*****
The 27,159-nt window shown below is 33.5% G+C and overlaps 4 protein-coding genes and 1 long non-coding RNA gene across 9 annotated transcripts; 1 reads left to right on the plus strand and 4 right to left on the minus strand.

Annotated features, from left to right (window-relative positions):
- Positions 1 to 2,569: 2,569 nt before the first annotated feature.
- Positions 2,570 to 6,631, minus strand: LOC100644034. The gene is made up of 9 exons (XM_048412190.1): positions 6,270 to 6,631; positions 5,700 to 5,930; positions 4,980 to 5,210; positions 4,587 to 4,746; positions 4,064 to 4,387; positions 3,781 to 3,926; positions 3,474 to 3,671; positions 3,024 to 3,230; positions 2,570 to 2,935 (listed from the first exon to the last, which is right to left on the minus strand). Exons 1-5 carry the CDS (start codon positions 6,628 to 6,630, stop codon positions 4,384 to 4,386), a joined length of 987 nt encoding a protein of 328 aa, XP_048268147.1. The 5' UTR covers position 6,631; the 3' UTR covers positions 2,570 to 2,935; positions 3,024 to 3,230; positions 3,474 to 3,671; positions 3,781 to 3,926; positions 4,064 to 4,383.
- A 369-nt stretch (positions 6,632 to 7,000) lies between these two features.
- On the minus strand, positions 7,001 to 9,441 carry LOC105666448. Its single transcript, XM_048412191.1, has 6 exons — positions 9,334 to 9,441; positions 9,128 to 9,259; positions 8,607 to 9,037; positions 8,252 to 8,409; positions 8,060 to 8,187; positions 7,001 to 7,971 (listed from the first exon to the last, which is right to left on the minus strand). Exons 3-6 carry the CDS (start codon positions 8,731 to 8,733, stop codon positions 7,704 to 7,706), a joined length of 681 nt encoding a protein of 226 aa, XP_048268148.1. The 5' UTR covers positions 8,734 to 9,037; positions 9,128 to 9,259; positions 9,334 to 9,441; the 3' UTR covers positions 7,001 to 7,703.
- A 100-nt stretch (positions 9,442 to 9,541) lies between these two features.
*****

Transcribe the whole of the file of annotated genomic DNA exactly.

The 27,159-nt window shown below is 33.5% G+C and overlaps 4 protein-coding genes and 1 long non-coding RNA gene across 9 annotated transcripts; 1 reads left to right on the plus strand and 4 right to left on the minus strand.

Annotated features, from left to right (window-relative positions):
- Positions 1 to 2,569: 2,569 nt before the first annotated feature.
- Positions 2,570 to 6,631, minus strand: LOC100644034. The gene is made up of 9 exons (XM_048412190.1): positions 6,270 to 6,631; positions 5,700 to 5,930; positions 4,980 to 5,210; positions 4,587 to 4,746; positions 4,064 to 4,387; positions 3,781 to 3,926; positions 3,474 to 3,671; positions 3,024 to 3,230; positions 2,570 to 2,935 (listed from the first exon to the last, which is right to left on the minus strand). Exons 1-5 carry the CDS (start codon positions 6,628 to 6,630, stop codon positions 4,384 to 4,386), a joined length of 987 nt encoding a protein of 328 aa, XP_048268147.1. The 5' UTR covers position 6,631; the 3' UTR covers positions 2,570 to 2,935; positions 3,024 to 3,230; positions 3,474 to 3,671; positions 3,781 to 3,926; positions 4,064 to 4,383.
- A 369-nt stretch (positions 6,632 to 7,000) lies between these two features.
- On the minus strand, positions 7,001 to 9,441 carry LOC105666448. Its single transcript, XM_048412191.1, has 6 exons — positions 9,334 to 9,441; positions 9,128 to 9,259; positions 8,607 to 9,037; positions 8,252 to 8,409; positions 8,060 to 8,187; positions 7,001 to 7,971 (listed from the first exon to the last, which is right to left on the minus strand). Exons 3-6 carry the CDS (start codon positions 8,731 to 8,733, stop codon positions 7,704 to 7,706), a joined length of 681 nt encoding a protein of 226 aa, XP_048268148.1. The 5' UTR covers positions 8,734 to 9,037; positions 9,128 to 9,259; positions 9,334 to 9,441; the 3' UTR covers positions 7,001 to 7,703.
- A 100-nt stretch (positions 9,442 to 9,541) lies between these two features.